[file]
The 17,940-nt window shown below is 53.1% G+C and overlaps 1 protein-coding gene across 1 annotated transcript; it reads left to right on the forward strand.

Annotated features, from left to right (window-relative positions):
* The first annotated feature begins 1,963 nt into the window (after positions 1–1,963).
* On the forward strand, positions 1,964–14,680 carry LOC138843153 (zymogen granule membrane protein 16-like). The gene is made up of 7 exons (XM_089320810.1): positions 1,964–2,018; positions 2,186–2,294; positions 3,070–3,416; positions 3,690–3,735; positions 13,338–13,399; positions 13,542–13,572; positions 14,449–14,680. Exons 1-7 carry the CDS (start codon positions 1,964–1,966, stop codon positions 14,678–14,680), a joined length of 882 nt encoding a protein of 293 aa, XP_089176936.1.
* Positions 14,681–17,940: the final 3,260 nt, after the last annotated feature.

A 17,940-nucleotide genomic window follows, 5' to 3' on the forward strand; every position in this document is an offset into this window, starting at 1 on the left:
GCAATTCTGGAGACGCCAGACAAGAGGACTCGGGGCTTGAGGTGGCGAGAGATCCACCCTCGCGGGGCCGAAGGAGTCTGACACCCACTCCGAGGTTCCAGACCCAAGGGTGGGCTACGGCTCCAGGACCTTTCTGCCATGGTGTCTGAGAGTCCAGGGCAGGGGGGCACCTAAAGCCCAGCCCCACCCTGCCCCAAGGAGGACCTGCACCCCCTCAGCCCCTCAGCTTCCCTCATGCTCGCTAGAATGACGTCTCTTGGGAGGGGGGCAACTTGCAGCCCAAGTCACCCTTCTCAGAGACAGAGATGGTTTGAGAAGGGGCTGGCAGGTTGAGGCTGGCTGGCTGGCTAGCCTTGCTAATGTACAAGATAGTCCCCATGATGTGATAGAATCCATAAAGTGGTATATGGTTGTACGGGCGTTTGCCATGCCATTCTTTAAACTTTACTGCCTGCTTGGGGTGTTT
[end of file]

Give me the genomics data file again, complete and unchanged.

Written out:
The 17,940-nt window shown below is 53.1% G+C and overlaps 1 protein-coding gene across 1 annotated transcript; it reads left to right on the forward strand.

Annotated features, from left to right (window-relative positions):
* The first annotated feature begins 1,963 nt into the window (after positions 1–1,963).
* On the forward strand, positions 1,964–14,680 carry LOC138843153 (zymogen granule membrane protein 16-like). The gene is made up of 7 exons (XM_089320810.1): positions 1,964–2,018; positions 2,186–2,294; positions 3,070–3,416; positions 3,690–3,735; positions 13,338–13,399; positions 13,542–13,572; positions 14,449–14,680. Exons 1-7 carry the CDS (start codon positions 1,964–1,966, stop codon positions 14,678–14,680), a joined length of 882 nt encoding a protein of 293 aa, XP_089176936.1.
* Positions 14,681–17,940: the final 3,260 nt, after the last annotated feature.

A 17,940-nucleotide genomic window follows, 5' to 3' on the forward strand; every position in this document is an offset into this window, starting at 1 on the left:
GCAATTCTGGAGACGCCAGACAAGAGGACTCGGGGCTTGAGGTGGCGAGAGATCCACCCTCGCGGGGCCGAAGGAGTCTGACACCCACTCCGAGGTTCCAGACCCAAGGGTGGGCTACGGCTCCAGGACCTTTCTGCCATGGTGTCTGAGAGTCCAGGGCAGGGGGGCACCTAAAGCCCAGCCCCACCCTGCCCCAAGGAGGACCTGCACCCCCTCAGCCCCTCAGCTTCCCTCATGCTCGCTAGAATGACGTCTCTTGGGAGGGGGGCAACTTGCAGCCCAAGTCACCCTTCTCAGAGACAGAGATGGTTTGAGAAGGGGCTGGCAGGTTGAGGCTGGCTGGCTGGCTAGCCTTGCTAATGTACAAGATAGTCCCCATGATGTGATAGAATCCATAAAGTGGTATATGGTTGTACGGGCGTTTGCCATGCCATTCTTTAAACTTTACTGCCTGCTTGGGGTGTTT